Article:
zagalopwac

Discussion in 'Polski (Polish)' started by wgalstin4, Apr 15, 2013.

  1. wgalstin4 Junior Member

    English - England
    Hi everyone,

    Trying to translate "zagalopwac", I think it might translate as something like "to go over the top" or "overdo it"

    Would these be the right translations or might I translate it some other way?

    Thanks,

    wgalstin4
     
  2. ChipMacShmon

    ChipMacShmon Senior Member

    j. polski
    As almost always it depends on context. I would normally translate it as: to go too far, but I can easily find situations in which your translations would be correct.

    By the way, it is: zagalopować się and not zagalopwac.
     
  3. wolfbm1 Senior Member

    Poland
    Polish
    PWN-OXFORD podaje taką definicję:
    zagalopować się pf - zagalopowywać się
    impf v refl. pot. to go too far przen.;
    zagalopował się, mówiąc to he overstepped the mark when he said it;
    zorientował się, że się zagalopował he realized he'd gone too far

    Synonimy:

    przebrać a. przekroczyć miarę pot. to overstep the mark a. line;

    przeholować pf - przeholowywać impf
    vi pot. (przesadzić) to overshoot the mark; przeholować w czymś to let sth get out of hand; on zawsze musi przeholować w żartach he always overdoes his jokes, his jokes are always over the top; nie przeholuj z piciem don't overdo the drink

    przeg|iąć pf - przeg|inać impf (przegnę, przegięła, przegięli - przeginam)
    vt
    2. pot. (przesadzić) to go over the top, to overdo it;
    przeginasz pałę/<strunę> w tych komplementach a. z tymi komplementami pot., pejor. you're going over the top with compliments;
    uważaj, nie przeginaj (pały) <struny>! (groźba) don't push your luck!; watch your step! pot.

    Rownież przesadzić to
    pojechać po bandzie = zbyt ostro potraktować kogoś
     
  4. Ben Jamin Senior Member

    Norway
    Polish
    I'd like to add that "zagalopować się" is used almost exclusively about a conversation, "to go too far" while saying something, usually praising something or boasting of something (or criticizing).
    The words "przebrać miarę", "przegiąć", "przeholować", are therefore not quite synonymous, as they are often used about actions, not only talking.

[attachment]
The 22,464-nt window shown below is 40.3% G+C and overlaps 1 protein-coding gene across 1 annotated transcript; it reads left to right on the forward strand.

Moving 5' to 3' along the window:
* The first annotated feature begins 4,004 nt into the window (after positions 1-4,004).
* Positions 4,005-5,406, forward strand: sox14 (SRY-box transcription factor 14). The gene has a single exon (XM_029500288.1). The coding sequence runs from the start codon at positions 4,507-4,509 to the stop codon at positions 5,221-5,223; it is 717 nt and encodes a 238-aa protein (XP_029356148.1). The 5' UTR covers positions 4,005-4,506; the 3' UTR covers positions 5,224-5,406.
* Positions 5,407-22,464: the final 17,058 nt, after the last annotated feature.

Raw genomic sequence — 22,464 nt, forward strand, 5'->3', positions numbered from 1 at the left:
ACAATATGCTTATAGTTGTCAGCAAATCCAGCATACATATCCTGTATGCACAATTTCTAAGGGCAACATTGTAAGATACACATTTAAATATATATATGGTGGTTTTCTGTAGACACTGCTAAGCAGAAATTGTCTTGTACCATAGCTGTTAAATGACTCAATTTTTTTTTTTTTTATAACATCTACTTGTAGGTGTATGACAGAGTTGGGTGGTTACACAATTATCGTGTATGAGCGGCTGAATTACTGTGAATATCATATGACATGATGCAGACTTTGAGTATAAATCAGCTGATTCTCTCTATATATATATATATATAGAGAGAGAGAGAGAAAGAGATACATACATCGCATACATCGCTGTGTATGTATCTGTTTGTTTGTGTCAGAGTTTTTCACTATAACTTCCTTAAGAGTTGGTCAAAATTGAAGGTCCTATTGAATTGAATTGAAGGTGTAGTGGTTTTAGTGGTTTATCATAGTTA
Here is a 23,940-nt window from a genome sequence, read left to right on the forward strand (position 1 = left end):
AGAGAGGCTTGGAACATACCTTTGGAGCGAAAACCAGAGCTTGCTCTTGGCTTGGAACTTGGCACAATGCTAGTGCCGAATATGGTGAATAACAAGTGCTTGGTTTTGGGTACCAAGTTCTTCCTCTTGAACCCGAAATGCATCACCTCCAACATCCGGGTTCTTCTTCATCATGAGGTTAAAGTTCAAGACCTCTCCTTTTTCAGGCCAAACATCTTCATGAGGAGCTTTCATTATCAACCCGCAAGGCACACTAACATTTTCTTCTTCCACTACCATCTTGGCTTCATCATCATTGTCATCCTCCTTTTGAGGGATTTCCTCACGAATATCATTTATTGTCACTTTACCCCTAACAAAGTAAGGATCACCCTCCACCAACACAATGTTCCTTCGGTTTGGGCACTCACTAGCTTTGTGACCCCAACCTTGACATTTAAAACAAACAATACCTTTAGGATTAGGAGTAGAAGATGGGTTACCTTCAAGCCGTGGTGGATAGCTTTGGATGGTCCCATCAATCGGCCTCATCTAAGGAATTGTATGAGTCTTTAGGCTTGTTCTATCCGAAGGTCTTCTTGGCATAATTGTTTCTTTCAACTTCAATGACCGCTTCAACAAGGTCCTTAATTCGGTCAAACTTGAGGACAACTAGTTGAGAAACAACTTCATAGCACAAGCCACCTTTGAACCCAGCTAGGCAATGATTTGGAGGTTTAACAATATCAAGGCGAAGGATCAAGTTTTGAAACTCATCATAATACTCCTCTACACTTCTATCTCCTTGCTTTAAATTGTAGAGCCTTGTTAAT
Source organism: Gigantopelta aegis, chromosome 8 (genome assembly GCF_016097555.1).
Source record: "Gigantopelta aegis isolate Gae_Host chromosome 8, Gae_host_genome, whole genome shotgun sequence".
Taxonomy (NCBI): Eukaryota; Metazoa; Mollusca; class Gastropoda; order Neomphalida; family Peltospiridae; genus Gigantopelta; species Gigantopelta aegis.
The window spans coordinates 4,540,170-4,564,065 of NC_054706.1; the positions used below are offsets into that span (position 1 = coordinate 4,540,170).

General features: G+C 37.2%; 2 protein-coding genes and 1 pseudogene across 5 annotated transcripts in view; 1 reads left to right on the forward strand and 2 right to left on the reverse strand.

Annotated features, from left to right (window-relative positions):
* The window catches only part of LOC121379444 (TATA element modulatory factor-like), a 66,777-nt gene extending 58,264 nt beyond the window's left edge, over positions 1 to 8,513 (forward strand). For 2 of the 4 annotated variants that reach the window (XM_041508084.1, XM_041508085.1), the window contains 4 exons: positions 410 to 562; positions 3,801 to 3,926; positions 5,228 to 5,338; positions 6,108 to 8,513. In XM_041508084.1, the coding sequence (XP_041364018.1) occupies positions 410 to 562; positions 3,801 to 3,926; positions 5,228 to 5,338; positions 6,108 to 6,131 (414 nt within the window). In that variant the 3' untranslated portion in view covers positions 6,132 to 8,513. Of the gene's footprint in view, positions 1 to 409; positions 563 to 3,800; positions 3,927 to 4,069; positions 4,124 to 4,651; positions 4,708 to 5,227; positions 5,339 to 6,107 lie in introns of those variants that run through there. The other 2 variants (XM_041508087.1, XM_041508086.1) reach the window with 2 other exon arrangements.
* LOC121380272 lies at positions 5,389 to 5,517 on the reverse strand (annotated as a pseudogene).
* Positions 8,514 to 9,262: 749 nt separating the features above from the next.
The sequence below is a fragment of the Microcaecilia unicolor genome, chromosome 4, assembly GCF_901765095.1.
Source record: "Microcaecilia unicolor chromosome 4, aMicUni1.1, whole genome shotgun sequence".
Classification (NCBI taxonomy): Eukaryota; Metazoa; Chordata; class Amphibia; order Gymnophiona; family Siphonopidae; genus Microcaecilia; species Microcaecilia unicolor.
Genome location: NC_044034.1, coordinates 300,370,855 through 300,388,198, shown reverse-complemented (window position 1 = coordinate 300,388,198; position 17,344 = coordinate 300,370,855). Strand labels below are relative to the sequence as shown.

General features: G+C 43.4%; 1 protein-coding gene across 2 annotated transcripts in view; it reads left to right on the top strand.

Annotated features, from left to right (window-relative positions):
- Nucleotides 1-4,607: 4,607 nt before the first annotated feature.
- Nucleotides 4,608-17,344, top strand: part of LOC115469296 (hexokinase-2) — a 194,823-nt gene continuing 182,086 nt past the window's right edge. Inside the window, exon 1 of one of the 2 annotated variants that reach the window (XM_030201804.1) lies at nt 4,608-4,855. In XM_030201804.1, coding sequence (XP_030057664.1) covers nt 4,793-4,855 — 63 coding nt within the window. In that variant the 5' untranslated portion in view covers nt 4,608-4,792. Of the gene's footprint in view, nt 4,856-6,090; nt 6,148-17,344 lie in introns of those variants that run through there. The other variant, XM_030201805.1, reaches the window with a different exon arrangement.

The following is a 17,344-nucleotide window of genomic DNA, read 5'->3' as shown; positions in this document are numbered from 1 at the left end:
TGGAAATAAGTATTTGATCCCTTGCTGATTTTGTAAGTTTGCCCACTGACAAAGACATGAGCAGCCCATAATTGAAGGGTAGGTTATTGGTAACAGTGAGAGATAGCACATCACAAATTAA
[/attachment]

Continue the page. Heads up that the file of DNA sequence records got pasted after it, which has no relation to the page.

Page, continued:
"zagalopować" (perfective, non transitive) means simply "to fullfill a ride, galloping, to a certain place or point"
     
  5. LilianaB Senior Member

    US New York
    Lithuanian
    Yes, I agree. Although I think it can also be used when someone for example went too far -- passed a place he was going to, or made too many plans, or too ambitious plans, without thinking much -- something like that. Would you agree?
     
  6. Ben Jamin Senior Member

    Norway
    Polish
    The first meaning:
    Actually I would never use the word that way, and I have never heard anyone saying so.
    This said, I would add that the Polish language as used by the younger generation is often unrecognizable to me, so anything can be expected. Take for example use of "odskocznia" as a place of rest.

    The second meaning: maybe.
     
  7. dreamlike

    dreamlike Senior Member

    Poland
    Polish
    I'd be inclined to agree with Ben Jamin here.

    I don't think I've heard anyone use the word in such a literal way as the first meaning you propose. The second meaning sounds much more likely, and even familiar. Take the following dialogue:

    A: W pierwszym miesiącu działalności spodziewamy się zysków rzędu 300 tysięcy złotych, a w drugim planujemy dobić do miliona!
    B: No chyba się troszkę zagalopowałeś.

    Wgalstin4, could you supply us with the sentence in which you came across 'zagalopować?
     
  8. LilianaB Senior Member

    US New York
    Lithuanian
    I have heard many people use it this way -- I am just not sure if it it is still commonly used this way. ;)
     
  9. Thomas1

    Thomas1 Senior Member

    polszczyzna warszawska
    It is a legitimate meaning of 'zagalopować się' which has been around for a while. It isn't used very often in common parlance though.
     
  10. dreamlike

    dreamlike Senior Member

    Poland
    Polish
    That's curious, because the PWN dictionary indeed makes mention of that meaning, the only difference being it says 'to run too far' rather than 'to go too far'.

    http://sjp.pwn.pl/haslo.php?id=2542272

    I've never heard it, but then again I'm quite young. :D
     

Share This Page